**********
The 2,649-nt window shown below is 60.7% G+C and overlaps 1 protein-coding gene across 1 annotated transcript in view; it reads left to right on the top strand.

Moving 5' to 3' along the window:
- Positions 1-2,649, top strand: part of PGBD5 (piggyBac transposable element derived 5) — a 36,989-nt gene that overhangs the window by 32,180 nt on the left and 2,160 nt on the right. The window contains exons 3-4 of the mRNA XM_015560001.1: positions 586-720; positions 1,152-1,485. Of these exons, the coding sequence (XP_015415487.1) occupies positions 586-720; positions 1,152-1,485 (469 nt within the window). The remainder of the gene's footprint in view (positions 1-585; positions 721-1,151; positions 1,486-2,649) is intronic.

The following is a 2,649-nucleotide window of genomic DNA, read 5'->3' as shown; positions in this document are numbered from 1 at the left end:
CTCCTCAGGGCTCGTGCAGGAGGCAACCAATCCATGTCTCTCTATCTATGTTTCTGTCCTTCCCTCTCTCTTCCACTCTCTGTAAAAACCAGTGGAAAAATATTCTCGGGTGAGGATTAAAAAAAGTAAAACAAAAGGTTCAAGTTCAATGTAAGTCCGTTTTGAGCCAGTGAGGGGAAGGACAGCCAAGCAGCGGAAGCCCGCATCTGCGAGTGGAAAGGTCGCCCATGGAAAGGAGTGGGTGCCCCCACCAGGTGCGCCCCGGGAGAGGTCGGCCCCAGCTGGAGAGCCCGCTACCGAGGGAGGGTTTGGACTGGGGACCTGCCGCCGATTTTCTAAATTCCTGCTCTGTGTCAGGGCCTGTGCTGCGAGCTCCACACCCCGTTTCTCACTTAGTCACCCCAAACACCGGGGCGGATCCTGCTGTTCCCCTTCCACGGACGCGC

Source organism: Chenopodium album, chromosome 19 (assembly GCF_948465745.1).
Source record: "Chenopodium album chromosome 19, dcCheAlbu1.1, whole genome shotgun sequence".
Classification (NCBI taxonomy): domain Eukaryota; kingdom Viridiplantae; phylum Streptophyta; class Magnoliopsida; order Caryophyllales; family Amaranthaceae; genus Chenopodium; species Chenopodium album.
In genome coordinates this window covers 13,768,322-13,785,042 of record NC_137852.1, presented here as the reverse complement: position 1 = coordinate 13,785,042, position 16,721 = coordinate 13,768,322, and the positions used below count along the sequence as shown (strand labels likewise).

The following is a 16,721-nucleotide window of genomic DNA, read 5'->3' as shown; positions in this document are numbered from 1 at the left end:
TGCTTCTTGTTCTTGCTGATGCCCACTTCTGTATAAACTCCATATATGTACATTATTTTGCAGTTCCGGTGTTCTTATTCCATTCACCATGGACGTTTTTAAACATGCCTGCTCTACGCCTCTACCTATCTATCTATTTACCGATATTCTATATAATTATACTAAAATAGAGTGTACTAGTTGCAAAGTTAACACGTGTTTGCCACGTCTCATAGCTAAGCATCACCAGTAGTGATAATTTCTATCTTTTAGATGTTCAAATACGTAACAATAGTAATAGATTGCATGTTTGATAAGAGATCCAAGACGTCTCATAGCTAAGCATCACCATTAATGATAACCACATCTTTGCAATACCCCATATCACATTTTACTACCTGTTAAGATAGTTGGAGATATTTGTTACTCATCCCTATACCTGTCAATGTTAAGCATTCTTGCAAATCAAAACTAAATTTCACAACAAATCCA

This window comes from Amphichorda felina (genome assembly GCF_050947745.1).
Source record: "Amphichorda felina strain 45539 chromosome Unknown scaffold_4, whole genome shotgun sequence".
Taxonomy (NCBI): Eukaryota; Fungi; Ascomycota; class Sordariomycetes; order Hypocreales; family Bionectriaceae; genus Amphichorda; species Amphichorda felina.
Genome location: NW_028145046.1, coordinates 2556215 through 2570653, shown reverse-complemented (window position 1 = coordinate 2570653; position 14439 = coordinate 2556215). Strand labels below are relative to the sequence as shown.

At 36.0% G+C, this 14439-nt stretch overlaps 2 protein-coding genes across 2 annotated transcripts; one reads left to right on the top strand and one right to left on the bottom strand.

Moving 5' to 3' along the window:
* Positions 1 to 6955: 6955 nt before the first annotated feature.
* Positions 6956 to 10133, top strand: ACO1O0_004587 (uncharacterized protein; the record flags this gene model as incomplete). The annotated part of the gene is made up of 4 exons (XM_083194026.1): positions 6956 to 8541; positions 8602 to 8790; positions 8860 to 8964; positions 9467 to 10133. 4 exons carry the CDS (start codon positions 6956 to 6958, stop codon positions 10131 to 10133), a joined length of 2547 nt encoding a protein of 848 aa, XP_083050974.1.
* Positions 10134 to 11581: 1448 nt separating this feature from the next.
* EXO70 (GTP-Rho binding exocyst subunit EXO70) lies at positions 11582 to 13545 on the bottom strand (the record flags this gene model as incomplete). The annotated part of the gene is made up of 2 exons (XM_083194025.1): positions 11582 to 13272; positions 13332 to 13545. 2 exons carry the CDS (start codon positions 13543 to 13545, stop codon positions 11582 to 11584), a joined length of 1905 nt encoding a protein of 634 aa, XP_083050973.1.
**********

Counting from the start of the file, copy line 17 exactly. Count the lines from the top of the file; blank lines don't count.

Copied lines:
Moving 5' to 3' along the window: